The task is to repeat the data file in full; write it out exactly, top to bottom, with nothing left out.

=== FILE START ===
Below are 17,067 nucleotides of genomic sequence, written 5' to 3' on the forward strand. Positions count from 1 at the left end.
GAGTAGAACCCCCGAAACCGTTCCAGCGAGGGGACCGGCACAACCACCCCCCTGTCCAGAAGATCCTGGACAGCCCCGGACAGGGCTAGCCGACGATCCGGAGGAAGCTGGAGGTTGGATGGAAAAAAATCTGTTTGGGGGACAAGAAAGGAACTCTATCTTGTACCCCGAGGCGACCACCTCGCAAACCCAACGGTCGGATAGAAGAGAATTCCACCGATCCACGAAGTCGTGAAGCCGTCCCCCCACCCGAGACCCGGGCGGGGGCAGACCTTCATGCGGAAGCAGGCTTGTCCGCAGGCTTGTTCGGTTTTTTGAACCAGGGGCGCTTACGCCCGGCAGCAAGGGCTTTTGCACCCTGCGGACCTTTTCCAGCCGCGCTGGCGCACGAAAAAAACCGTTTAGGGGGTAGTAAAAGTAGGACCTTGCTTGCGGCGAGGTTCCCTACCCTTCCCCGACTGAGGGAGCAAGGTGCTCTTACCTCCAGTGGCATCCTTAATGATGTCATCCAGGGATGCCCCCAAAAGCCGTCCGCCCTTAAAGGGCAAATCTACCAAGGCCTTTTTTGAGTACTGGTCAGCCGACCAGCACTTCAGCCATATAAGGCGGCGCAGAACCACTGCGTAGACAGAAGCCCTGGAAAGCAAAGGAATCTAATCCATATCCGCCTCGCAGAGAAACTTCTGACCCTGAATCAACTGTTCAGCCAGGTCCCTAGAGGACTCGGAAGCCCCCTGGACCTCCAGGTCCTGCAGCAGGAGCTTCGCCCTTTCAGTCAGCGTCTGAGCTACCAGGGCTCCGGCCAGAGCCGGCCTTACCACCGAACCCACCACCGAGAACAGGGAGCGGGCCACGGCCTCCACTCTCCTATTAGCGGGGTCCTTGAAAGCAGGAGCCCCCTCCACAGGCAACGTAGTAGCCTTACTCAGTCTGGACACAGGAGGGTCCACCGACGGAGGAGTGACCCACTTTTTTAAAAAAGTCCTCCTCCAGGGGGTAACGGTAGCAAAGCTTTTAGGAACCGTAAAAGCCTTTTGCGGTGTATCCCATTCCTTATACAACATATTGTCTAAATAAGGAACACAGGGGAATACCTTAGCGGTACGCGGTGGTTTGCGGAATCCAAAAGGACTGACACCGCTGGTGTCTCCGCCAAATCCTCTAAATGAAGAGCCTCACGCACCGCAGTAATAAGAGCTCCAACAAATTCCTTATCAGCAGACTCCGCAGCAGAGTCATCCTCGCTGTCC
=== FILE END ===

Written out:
Below are 17,067 nucleotides of genomic sequence, written 5' to 3' on the forward strand. Positions count from 1 at the left end.
GAGTAGAACCCCCGAAACCGTTCCAGCGAGGGGACCGGCACAACCACCCCCCTGTCCAGAAGATCCTGGACAGCCCCGGACAGGGCTAGCCGACGATCCGGAGGAAGCTGGAGGTTGGATGGAAAAAAATCTGTTTGGGGGACAAGAAAGGAACTCTATCTTGTACCCCGAGGCGACCACCTCGCAAACCCAACGGTCGGATAGAAGAGAATTCCACCGATCCACGAAGTCGTGAAGCCGTCCCCCCACCCGAGACCCGGGCGGGGGCAGACCTTCATGCGGAAGCAGGCTTGTCCGCAGGCTTGTTCGGTTTTTTGAACCAGGGGCGCTTACGCCCGGCAGCAAGGGCTTTTGCACCCTGCGGACCTTTTCCAGCCGCGCTGGCGCACGAAAAAAACCGTTTAGGGGGTAGTAAAAGTAGGACCTTGCTTGCGGCGAGGTTCCCTACCCTTCCCCGACTGAGGGAGCAAGGTGCTCTTACCTCCAGTGGCATCCTTAATGATGTCATCCAGGGATGCCCCCAAAAGCCGTCCGCCCTTAAAGGGCAAATCTACCAAGGCCTTTTTTGAGTACTGGTCAGCCGACCAGCACTTCAGCCATATAAGGCGGCGCAGAACCACTGCGTAGACAGAAGCCCTGGAAAGCAAAGGAATCTAATCCATATCCGCCTCGCAGAGAAACTTCTGACCCTGAATCAACTGTTCAGCCAGGTCCCTAGAGGACTCGGAAGCCCCCTGGACCTCCAGGTCCTGCAGCAGGAGCTTCGCCCTTTCAGTCAGCGTCTGAGCTACCAGGGCTCCGGCCAGAGCCGGCCTTACCACCGAACCCACCACCGAGAACAGGGAGCGGGCCACGGCCTCCACTCTCCTATTAGCGGGGTCCTTGAAAGCAGGAGCCCCCTCCACAGGCAACGTAGTAGCCTTACTCAGTCTGGACACAGGAGGGTCCACCGACGGAGGAGTGACCCACTTTTTTAAAAAAGTCCTCCTCCAGGGGGTAACGGTAGCAAAGCTTTTAGGAACCGTAAAAGCCTTTTGCGGTGTATCCCATTCCTTATACAACATATTGTCTAAATAAGGAACACAGGGGAATACCTTAGCGGTACGCGGTGGTTTGCGGAATCCAAAAGGACTGACACCGCTGGTGTCTCCGCCAAATCCTCTAAATGAAGAGCCTCACGCACCGCAGTAATAAGAGCTCCAACAAATTCCTTATCAGCAGACTCCGCAGCAGAGTCATCCTCGCTGTCC